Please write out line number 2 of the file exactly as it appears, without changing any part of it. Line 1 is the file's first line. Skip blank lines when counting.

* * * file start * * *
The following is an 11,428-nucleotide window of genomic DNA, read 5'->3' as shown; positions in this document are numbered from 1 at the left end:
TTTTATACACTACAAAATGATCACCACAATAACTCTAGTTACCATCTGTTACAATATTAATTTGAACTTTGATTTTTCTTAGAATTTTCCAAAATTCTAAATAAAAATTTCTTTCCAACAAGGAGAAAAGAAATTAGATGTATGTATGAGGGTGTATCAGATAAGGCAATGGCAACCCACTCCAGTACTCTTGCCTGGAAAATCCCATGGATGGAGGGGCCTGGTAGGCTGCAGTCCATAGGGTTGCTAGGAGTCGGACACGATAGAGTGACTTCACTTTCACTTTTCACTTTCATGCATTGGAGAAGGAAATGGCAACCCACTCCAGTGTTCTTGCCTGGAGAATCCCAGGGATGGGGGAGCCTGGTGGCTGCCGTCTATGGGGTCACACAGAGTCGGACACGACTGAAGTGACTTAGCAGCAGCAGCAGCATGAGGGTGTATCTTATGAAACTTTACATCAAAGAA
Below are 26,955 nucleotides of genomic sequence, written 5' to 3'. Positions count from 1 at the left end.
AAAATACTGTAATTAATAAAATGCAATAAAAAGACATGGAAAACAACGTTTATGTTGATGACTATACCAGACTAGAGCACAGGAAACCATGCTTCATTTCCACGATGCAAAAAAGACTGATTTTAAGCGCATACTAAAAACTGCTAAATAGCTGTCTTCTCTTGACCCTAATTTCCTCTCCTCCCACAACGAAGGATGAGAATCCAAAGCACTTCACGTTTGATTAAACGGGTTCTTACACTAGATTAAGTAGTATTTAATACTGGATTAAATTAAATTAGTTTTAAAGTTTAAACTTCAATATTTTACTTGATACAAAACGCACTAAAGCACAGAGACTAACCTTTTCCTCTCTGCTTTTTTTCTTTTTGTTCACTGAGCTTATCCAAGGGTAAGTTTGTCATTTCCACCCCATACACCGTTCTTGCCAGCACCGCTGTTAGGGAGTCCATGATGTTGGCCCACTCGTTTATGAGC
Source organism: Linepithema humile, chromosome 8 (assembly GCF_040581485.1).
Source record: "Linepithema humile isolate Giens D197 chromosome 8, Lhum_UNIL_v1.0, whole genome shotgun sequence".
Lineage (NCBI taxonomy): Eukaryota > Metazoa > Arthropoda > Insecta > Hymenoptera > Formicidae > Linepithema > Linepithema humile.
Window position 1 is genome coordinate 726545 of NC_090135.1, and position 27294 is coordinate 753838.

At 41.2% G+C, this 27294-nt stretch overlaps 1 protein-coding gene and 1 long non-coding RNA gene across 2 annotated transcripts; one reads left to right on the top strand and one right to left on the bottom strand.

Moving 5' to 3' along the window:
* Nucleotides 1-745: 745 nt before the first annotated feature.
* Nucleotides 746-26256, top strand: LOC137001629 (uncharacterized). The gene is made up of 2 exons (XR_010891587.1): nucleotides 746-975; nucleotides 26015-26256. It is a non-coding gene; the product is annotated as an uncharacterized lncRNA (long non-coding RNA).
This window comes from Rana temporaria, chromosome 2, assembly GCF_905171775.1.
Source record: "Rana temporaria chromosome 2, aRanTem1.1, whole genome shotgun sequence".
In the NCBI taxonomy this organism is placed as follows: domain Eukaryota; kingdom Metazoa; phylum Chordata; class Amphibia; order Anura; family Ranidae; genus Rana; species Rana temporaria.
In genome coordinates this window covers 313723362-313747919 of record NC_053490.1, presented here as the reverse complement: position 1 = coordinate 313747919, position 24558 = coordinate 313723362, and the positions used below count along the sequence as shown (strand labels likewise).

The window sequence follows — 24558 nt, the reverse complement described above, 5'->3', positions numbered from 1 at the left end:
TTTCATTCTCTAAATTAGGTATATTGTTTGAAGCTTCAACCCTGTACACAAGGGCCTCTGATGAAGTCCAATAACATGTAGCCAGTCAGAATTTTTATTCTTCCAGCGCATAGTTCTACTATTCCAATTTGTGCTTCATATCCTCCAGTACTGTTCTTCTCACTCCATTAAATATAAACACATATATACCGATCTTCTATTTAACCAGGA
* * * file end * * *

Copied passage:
TTTTATACACTACAAAATGATCACCACAATAACTCTAGTTACCATCTGTTACAATATTAATTTGAACTTTGATTTTTCTTAGAATTTTCCAAAATTCTAAATAAAAATTTCTTTCCAACAAGGAGAAAAGAAATTAGATGTATGTATGAGGGTGTATCAGATAAGGCAATGGCAACCCACTCCAGTACTCTTGCCTGGAAAATCCCATGGATGGAGGGGCCTGGTAGGCTGCAGTCCATAGGGTTGCTAGGAGTCGGACACGATAGAGTGACTTCACTTTCACTTTTCACTTTCATGCATTGGAGAAGGAAATGGCAACCCACTCCAGTGTTCTTGCCTGGAGAATCCCAGGGATGGGGGAGCCTGGTGGCTGCCGTCTATGGGGTCACACAGAGTCGGACACGACTGAAGTGACTTAGCAGCAGCAGCAGCATGAGGGTGTATCTTATGAAACTTTACATCAAAGAA